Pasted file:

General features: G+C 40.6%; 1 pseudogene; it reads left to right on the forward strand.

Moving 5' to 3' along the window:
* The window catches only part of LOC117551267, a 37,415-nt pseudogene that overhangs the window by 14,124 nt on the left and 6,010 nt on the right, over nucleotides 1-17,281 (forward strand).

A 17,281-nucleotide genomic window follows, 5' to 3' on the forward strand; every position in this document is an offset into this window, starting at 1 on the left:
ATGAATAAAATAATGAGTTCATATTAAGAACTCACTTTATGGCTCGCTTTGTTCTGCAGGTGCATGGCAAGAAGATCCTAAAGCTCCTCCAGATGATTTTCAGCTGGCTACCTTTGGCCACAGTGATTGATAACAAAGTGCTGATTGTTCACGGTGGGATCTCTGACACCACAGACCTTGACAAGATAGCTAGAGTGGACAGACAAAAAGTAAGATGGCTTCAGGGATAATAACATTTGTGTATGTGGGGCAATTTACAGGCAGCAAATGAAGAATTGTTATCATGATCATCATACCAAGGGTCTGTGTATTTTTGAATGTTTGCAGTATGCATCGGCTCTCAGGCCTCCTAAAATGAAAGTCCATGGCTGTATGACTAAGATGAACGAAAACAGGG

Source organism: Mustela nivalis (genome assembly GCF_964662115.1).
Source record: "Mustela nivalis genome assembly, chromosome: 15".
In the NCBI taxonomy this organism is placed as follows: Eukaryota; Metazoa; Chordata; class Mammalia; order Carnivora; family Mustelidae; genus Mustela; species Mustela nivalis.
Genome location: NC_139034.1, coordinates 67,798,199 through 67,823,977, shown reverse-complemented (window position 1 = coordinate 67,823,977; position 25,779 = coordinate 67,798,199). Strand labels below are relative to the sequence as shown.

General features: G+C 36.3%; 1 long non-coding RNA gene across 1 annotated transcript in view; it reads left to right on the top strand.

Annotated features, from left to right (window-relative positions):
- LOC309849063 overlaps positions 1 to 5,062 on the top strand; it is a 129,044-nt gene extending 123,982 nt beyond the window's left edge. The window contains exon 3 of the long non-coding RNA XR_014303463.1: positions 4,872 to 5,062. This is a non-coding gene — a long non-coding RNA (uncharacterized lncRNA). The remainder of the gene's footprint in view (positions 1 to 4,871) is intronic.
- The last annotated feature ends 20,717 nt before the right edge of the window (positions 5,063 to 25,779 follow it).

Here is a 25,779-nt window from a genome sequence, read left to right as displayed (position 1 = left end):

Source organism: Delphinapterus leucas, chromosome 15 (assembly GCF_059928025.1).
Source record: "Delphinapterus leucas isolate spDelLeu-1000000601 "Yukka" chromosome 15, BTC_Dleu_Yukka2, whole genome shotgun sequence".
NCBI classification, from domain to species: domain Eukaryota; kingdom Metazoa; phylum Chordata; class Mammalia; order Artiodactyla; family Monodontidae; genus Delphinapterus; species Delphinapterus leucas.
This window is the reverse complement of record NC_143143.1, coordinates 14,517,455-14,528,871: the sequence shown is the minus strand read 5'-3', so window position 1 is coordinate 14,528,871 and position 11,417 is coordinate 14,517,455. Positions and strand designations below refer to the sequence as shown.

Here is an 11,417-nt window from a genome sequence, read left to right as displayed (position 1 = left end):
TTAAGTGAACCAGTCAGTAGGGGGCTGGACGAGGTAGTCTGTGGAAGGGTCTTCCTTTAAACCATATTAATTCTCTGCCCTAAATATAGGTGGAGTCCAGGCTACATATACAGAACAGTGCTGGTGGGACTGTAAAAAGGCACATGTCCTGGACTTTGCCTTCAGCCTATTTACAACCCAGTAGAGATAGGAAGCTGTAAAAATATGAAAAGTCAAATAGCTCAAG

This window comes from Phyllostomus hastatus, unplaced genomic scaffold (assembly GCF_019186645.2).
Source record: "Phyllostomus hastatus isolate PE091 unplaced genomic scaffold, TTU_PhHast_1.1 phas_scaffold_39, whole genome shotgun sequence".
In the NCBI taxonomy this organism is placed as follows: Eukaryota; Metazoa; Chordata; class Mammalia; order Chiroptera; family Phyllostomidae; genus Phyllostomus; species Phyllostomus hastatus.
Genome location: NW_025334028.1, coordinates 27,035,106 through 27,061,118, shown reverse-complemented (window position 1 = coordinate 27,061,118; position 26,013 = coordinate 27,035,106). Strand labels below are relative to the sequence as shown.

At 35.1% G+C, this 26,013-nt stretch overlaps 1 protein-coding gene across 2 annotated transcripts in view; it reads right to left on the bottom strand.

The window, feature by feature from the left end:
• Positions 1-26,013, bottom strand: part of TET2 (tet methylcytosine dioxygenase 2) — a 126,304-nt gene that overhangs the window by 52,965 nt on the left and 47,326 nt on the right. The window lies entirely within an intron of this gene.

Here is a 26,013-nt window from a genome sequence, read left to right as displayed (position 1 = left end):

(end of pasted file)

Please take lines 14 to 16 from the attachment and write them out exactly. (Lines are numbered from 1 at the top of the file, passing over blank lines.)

Here is a 25,779-nt window from a genome sequence, read left to right as displayed (position 1 = left end):

Source organism: Delphinapterus leucas, chromosome 15 (assembly GCF_059928025.1).
Source record: "Delphinapterus leucas isolate spDelLeu-1000000601 "Yukka" chromosome 15, BTC_Dleu_Yukka2, whole genome shotgun sequence".